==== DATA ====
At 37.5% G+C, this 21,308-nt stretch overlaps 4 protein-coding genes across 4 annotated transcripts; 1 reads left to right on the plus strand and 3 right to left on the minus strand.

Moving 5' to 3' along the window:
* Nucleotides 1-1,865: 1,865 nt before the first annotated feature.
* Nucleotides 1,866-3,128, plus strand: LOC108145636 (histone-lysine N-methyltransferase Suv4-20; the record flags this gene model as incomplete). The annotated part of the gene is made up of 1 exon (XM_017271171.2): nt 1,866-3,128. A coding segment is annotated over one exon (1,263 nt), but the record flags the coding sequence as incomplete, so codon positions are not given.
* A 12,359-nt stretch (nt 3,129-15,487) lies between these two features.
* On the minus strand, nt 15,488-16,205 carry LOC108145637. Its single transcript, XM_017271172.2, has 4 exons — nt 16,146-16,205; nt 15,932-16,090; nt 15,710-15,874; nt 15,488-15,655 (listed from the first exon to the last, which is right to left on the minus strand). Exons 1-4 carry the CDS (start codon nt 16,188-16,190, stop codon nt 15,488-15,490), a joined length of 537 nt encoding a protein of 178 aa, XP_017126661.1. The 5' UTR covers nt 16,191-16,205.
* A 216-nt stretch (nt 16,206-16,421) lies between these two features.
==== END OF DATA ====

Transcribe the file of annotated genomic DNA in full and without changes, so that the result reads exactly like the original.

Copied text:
At 37.5% G+C, this 21,308-nt stretch overlaps 4 protein-coding genes across 4 annotated transcripts; 1 reads left to right on the plus strand and 3 right to left on the minus strand.

Moving 5' to 3' along the window:
* Nucleotides 1-1,865: 1,865 nt before the first annotated feature.
* Nucleotides 1,866-3,128, plus strand: LOC108145636 (histone-lysine N-methyltransferase Suv4-20; the record flags this gene model as incomplete). The annotated part of the gene is made up of 1 exon (XM_017271171.2): nt 1,866-3,128. A coding segment is annotated over one exon (1,263 nt), but the record flags the coding sequence as incomplete, so codon positions are not given.
* A 12,359-nt stretch (nt 3,129-15,487) lies between these two features.
* On the minus strand, nt 15,488-16,205 carry LOC108145637. Its single transcript, XM_017271172.2, has 4 exons — nt 16,146-16,205; nt 15,932-16,090; nt 15,710-15,874; nt 15,488-15,655 (listed from the first exon to the last, which is right to left on the minus strand). Exons 1-4 carry the CDS (start codon nt 16,188-16,190, stop codon nt 15,488-15,490), a joined length of 537 nt encoding a protein of 178 aa, XP_017126661.1. The 5' UTR covers nt 16,191-16,205.
* A 216-nt stretch (nt 16,206-16,421) lies between these two features.